Our study has a few limitations. First, our sample contains a relatively small group of 21 active young individuals. Due to logistical reasons, the expedition was designed only for two regular work cycles. Workers at the ALMA Observatory are older (ALMA workers’ average age is between 35 and 40 years), and they have been working for longer durations (i.e., repeated cycles of HA exposure throughout the year). Second, we could only retrieve complete actigraphy data sets from 18 individuals during Cycle 1 (and up to 5 nights) and 14 individuals during Cycle 2 (complete cycle). Finally, we had relatively heterogeneous population with the mixture of nationalities (Canadians and Swiss) and their background of altitude exposure (Calgary, 1100 m asl; Zurich, 490 m asl).

Conclusion

The present study reports novel findings from repeated exposures to very HA with sleep at HA interspersed with a week of break at low attitude. With acute exposure to HA, individuals suffered from decreased PVT performances, hypoxemia, and increased incidence of AMS. After acclimatization, the individuals revealed slightly less hypoxemia, a lower incidence of AMS and had improved sustained attention functions. The acclimatization effect acquired over a week of HA exposure was retained on a subsequent cycle of exposure even after spending 1 week at near sea level. The individuals with higher AMS-C scores had impaired psychomotor reaction speeds. The sleep indices, especially total estimated sleep time, were worsened during re-exposure, showing no influence of acclimatization on sleep, which is similar to the previous observations that sleep disturbances such as periodic breathing continue to occur (Bloch et al., 2010) despite improved clinical outcome parameters and PVT performances.

Author Contributions

MJP, KB, SU, JR, PB, ML, LM, AD, MF, and SH were involved in the study design, data collection, analysis, manuscript preparation, and submission. MP was involved in the data analysis and took lead in the literature review, manuscript preparation, and submission process.

Funding

MJP was supported by a Discovery Grant from the Natural Sciences and Engineering Research Council (NSERC) of Canada (Principal Investigator, MJP; 2014-05554). MJP was also supported by a CIHR Operating Grant for Intermittent Hypoxia (Principal Investigator: MJP). SH received the support from the Dr. Chen Fong Doctoral Scholarship (Hotchkiss Brain Institute). MJP currently holds The Brenda Strafford Foundation Chair in Alzheimer Research. KB and SU were supported by Lunge Zurich, Swiss National Science Foundation.

Conflict of Interest Statement

The authors declare that the research was conducted in the absence of any commercial or financial relationships that could be construed as a potential conflict of interest.

Acknowledgments

We would like to express our sincere thanks to the study participants who took part in the high altitude expedition to ALMA Observatory, Chile. The research would have been impossible without their involvement and cooperation throughout the expedition. We thank Dr. Lauren L. Drogos, Ph.D., for her kind help in the analysis of Actigraphic data. We would also like to acknowledge our Chilean collaborators from the ALMA Head Office in Santiago, Chile, and the staff of the ALMA Observatory (Ivan Lopez, Daniel Soza, Charlotte Pon, and the Health and Safety and Polyclinic teams), who greatly facilitated the study.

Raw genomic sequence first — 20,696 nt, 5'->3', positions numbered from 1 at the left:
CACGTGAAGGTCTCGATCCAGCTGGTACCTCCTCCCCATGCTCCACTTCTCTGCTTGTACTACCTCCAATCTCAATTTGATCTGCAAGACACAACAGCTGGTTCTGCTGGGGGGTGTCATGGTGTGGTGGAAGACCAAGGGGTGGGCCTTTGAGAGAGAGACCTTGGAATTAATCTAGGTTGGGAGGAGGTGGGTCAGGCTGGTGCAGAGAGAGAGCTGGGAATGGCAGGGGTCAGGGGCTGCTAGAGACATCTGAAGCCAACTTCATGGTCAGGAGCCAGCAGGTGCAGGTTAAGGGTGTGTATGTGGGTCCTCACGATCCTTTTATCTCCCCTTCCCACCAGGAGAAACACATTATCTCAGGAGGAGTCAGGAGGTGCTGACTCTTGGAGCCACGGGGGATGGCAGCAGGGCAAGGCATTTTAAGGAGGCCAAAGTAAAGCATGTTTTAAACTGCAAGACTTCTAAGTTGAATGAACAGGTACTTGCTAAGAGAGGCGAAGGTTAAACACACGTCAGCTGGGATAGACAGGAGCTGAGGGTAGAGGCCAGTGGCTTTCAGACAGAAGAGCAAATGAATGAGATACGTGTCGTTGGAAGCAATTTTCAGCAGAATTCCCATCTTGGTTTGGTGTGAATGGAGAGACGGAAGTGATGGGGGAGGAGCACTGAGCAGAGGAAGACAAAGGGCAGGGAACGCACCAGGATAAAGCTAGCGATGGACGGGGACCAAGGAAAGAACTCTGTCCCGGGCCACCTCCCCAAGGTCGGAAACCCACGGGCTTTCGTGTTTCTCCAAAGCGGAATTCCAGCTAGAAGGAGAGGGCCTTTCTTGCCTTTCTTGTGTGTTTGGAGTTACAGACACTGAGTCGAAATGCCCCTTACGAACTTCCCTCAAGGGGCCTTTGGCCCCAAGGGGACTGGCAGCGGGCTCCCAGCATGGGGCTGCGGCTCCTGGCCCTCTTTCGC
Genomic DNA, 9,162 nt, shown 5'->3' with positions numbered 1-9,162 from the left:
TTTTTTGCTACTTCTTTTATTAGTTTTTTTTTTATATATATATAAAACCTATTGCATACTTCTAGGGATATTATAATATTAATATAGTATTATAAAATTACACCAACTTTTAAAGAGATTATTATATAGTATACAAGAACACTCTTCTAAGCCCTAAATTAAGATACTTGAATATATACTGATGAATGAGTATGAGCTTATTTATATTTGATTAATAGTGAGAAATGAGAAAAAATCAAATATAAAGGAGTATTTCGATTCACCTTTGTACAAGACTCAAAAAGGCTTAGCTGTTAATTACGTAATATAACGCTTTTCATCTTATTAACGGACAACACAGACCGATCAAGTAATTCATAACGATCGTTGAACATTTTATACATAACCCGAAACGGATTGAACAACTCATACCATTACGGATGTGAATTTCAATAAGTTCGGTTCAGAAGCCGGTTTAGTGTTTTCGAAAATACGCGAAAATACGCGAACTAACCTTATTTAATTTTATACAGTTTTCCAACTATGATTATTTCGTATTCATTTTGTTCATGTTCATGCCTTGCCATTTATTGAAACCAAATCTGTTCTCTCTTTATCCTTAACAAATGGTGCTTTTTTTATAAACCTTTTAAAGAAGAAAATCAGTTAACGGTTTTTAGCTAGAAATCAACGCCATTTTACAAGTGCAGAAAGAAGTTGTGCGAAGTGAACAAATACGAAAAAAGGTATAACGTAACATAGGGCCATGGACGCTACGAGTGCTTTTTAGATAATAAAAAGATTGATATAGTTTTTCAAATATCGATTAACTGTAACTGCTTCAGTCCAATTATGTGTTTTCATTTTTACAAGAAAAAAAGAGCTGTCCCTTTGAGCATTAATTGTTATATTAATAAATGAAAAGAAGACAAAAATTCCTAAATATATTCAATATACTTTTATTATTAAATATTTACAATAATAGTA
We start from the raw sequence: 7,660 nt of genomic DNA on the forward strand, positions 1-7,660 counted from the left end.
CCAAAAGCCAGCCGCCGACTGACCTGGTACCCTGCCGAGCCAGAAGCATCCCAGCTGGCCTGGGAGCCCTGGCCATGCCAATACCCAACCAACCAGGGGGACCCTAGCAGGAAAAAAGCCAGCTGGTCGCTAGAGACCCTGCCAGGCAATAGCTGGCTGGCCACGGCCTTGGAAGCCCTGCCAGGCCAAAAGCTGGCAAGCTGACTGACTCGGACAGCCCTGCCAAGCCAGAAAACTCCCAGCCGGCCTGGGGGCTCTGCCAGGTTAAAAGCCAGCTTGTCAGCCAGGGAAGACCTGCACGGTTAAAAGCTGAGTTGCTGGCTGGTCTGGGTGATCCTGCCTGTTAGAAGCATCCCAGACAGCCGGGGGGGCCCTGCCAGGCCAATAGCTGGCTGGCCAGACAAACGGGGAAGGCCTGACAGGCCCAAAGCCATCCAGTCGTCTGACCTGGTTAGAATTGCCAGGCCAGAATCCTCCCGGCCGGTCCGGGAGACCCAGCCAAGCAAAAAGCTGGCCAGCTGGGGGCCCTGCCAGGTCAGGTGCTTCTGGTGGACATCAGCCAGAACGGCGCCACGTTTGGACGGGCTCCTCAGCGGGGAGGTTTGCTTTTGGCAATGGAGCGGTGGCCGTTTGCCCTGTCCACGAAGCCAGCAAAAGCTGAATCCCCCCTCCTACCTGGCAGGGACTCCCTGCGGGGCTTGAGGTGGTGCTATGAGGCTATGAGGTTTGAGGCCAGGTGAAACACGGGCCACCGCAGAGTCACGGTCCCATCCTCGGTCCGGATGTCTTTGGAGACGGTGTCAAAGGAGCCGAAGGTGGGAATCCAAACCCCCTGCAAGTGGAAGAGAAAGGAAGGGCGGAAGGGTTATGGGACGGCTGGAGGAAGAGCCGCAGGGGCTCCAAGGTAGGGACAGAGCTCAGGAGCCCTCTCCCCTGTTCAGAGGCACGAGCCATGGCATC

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Keywords: altitude, psychomotor vigilance task, actigraphy, sleep, hypoxia, brain

Citation: Pun M, Hartmann SE, Furian M, Dyck AM, Muralt L, Lichtblau M, Bader PR, Rawling JM, Ulrich S, Bloch KE and Poulin MJ (2018) Effect of Acute, Subacute, and Repeated Exposure to High Altitude (5050 m) on Psychomotor Vigilance. Front. Physiol. 9:677. doi: 10.3389/fphys.2018.00677

Received: 05 February 2018; Accepted: 15 May 2018;
Published: 04 June 2018.

Edited by:

Jean-Paul Richalet, Université Paris 13, France

Reviewed by:

Simona Mrakic-Sposta, Istituto di Bioimmagini e Fisiologia Molecolare (IBFM), Italy
Alessandro Tonacci, Istituto di Fisiologia Clinica (IFC), Italy

Copyright © 2018 Pun, Hartmann, Furian, Dyck, Muralt, Lichtblau, Bader, Rawling, Ulrich, Bloch and Poulin. This is an open-access article distributed under the terms of the Creative Commons Attribution License (CC BY). The use, distribution or reproduction in other forums is permitted, provided the original author(s) and the copyright owner are credited and that the original publication in this journal is cited, in accordance with accepted academic practice. No use, distribution or reproduction is permitted which does not comply with these terms.

*Correspondence: Marc J. Poulin, poulin@ucalgary.ca